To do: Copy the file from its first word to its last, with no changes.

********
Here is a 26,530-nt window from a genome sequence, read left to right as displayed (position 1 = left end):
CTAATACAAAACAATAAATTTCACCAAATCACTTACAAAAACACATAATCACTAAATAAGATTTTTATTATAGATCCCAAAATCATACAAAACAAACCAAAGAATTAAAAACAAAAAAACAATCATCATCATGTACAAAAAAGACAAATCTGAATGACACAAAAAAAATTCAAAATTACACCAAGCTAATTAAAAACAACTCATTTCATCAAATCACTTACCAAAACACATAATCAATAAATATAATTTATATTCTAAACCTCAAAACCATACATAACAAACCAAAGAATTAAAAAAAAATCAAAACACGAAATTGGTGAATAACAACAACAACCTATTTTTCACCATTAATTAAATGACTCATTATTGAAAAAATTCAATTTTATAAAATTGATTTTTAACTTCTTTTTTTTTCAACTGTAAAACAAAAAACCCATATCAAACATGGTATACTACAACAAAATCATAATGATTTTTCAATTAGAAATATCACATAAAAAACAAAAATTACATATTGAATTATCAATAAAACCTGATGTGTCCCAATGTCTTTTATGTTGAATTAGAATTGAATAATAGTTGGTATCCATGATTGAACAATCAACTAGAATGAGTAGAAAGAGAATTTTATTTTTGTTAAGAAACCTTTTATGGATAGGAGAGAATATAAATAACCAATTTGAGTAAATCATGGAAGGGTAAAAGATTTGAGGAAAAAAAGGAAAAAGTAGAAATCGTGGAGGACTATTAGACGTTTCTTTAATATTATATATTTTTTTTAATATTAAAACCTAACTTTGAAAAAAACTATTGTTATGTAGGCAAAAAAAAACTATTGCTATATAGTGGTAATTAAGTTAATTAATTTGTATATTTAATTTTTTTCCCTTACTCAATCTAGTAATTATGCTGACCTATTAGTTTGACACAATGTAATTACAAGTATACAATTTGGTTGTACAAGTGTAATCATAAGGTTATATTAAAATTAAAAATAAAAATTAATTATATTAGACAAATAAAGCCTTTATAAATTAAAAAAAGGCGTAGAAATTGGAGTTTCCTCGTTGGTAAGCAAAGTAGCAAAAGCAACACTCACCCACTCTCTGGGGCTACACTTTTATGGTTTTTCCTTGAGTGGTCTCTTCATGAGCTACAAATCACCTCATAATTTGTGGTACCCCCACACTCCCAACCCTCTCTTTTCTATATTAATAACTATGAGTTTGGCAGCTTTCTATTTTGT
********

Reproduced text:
Here is a 26,530-nt window from a genome sequence, read left to right as displayed (position 1 = left end):
CTAATACAAAACAATAAATTTCACCAAATCACTTACAAAAACACATAATCACTAAATAAGATTTTTATTATAGATCCCAAAATCATACAAAACAAACCAAAGAATTAAAAACAAAAAAACAATCATCATCATGTACAAAAAAGACAAATCTGAATGACACAAAAAAAATTCAAAATTACACCAAGCTAATTAAAAACAACTCATTTCATCAAATCACTTACCAAAACACATAATCAATAAATATAATTTATATTCTAAACCTCAAAACCATACATAACAAACCAAAGAATTAAAAAAAAATCAAAACACGAAATTGGTGAATAACAACAACAACCTATTTTTCACCATTAATTAAATGACTCATTATTGAAAAAATTCAATTTTATAAAATTGATTTTTAACTTCTTTTTTTTTCAACTGTAAAACAAAAAACCCATATCAAACATGGTATACTACAACAAAATCATAATGATTTTTCAATTAGAAATATCACATAAAAAACAAAAATTACATATTGAATTATCAATAAAACCTGATGTGTCCCAATGTCTTTTATGTTGAATTAGAATTGAATAATAGTTGGTATCCATGATTGAACAATCAACTAGAATGAGTAGAAAGAGAATTTTATTTTTGTTAAGAAACCTTTTATGGATAGGAGAGAATATAAATAACCAATTTGAGTAAATCATGGAAGGGTAAAAGATTTGAGGAAAAAAAGGAAAAAGTAGAAATCGTGGAGGACTATTAGACGTTTCTTTAATATTATATATTTTTTTTAATATTAAAACCTAACTTTGAAAAAAACTATTGTTATGTAGGCAAAAAAAAACTATTGCTATATAGTGGTAATTAAGTTAATTAATTTGTATATTTAATTTTTTTCCCTTACTCAATCTAGTAATTATGCTGACCTATTAGTTTGACACAATGTAATTACAAGTATACAATTTGGTTGTACAAGTGTAATCATAAGGTTATATTAAAATTAAAAATAAAAATTAATTATATTAGACAAATAAAGCCTTTATAAATTAAAAAAAGGCGTAGAAATTGGAGTTTCCTCGTTGGTAAGCAAAGTAGCAAAAGCAACACTCACCCACTCTCTGGGGCTACACTTTTATGGTTTTTCCTTGAGTGGTCTCTTCATGAGCTACAAATCACCTCATAATTTGTGGTACCCCCACACTCCCAACCCTCTCTTTTCTATATTAATAACTATGAGTTTGGCAGCTTTCTATTTTGT